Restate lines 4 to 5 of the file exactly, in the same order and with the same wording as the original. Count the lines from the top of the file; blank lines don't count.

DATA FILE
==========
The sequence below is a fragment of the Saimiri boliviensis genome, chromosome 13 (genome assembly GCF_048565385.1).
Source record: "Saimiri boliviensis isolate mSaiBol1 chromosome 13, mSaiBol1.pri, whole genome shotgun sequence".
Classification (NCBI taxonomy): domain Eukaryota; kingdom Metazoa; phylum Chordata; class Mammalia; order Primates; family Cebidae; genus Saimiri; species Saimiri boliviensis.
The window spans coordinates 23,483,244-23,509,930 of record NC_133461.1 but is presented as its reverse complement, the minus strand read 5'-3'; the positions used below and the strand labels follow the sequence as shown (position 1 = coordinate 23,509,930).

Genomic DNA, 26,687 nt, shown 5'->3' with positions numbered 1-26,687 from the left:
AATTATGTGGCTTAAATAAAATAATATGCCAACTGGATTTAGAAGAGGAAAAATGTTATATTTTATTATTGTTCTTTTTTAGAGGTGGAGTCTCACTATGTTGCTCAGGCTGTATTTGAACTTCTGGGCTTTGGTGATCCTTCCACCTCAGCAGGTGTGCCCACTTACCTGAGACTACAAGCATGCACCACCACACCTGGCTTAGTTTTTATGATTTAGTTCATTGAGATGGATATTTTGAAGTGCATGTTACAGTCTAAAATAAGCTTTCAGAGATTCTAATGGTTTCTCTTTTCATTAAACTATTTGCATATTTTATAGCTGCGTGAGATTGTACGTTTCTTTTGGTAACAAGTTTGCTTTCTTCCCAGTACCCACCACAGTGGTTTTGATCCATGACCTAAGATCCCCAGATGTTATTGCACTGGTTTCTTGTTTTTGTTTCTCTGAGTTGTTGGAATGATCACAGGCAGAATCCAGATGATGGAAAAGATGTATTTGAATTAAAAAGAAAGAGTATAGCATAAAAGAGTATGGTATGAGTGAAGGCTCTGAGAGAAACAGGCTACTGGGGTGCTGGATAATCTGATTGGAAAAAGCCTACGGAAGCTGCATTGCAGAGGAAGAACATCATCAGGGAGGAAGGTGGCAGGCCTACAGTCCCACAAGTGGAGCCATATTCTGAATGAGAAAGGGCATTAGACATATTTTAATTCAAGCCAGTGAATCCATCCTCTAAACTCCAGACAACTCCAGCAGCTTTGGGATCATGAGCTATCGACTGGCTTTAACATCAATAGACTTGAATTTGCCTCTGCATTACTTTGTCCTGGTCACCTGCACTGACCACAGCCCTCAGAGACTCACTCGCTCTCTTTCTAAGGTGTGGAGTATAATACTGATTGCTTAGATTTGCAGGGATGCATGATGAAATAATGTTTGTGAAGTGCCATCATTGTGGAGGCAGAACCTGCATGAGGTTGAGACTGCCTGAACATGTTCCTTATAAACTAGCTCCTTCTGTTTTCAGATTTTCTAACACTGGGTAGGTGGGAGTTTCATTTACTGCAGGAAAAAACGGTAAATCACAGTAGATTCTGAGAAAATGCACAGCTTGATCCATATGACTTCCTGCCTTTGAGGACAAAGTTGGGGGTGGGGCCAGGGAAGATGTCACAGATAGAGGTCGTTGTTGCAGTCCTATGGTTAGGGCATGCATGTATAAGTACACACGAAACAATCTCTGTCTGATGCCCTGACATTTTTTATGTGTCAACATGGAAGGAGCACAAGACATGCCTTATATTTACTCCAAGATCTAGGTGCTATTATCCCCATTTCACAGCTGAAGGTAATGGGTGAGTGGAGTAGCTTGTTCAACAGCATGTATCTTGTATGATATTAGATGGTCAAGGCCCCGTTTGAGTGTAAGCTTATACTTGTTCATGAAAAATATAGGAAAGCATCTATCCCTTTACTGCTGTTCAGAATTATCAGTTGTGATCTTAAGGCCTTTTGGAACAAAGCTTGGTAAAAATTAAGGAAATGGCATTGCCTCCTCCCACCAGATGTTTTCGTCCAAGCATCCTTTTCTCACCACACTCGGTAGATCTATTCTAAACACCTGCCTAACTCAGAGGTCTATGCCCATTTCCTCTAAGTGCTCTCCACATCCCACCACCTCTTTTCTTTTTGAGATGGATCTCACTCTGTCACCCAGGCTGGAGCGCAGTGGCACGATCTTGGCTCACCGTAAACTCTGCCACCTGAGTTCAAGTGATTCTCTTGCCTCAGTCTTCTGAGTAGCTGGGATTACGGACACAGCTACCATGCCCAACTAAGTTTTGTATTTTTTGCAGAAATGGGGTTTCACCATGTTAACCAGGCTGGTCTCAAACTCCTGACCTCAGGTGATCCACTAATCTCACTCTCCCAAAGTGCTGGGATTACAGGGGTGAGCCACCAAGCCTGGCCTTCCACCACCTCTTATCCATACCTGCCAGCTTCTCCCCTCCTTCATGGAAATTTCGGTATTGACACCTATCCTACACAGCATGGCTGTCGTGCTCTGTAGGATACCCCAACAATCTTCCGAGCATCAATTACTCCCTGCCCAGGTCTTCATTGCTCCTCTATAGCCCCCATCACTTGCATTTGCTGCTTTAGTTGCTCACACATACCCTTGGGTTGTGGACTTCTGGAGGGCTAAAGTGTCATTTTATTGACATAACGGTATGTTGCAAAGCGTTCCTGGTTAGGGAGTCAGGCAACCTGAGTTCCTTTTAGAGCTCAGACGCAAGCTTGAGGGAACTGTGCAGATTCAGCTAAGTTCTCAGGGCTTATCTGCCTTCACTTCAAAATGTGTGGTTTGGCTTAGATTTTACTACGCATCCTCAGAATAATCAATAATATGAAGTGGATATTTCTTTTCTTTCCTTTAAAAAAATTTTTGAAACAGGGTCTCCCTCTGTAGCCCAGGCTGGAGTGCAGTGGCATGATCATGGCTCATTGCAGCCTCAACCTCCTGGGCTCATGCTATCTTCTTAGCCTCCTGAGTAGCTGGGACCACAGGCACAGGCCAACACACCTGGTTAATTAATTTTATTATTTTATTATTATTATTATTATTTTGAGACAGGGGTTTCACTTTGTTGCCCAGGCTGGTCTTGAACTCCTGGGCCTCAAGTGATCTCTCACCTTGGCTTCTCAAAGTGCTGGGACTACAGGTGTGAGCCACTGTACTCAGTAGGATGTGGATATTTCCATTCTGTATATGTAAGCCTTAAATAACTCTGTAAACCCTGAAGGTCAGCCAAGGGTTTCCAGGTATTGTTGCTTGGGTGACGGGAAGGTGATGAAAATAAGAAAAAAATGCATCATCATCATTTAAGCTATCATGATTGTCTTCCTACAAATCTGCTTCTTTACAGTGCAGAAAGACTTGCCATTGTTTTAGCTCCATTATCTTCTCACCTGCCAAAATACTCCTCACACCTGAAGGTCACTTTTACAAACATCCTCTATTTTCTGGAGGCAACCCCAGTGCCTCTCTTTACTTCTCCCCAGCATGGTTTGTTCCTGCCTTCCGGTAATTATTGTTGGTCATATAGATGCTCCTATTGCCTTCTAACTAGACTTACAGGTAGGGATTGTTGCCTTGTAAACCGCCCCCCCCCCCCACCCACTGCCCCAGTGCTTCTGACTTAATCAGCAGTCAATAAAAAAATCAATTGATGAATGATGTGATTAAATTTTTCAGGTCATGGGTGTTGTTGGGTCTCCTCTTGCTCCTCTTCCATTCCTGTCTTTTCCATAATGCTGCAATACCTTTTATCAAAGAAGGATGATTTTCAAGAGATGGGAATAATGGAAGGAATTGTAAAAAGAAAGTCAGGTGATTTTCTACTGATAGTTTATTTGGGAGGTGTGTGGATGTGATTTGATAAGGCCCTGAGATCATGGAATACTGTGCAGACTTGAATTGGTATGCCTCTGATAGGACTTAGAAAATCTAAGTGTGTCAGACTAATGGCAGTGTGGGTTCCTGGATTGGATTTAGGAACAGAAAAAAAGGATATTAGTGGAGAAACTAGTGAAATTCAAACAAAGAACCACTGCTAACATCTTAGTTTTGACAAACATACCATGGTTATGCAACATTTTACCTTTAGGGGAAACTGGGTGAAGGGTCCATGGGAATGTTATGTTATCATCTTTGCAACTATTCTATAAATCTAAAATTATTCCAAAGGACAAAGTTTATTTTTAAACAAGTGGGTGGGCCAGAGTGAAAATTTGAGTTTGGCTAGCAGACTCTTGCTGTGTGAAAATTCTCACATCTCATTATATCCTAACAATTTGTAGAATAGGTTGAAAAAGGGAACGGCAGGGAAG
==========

The window spans coordinates 23,483,244-23,509,930 of record NC_133461.1 but is presented as its reverse complement, the minus strand read 5'-3'; the positions used below and the strand labels follow the sequence as shown (position 1 = coordinate 23,509,930).

Genomic DNA, 26,687 nt, shown 5'->3' with positions numbered 1-26,687 from the left: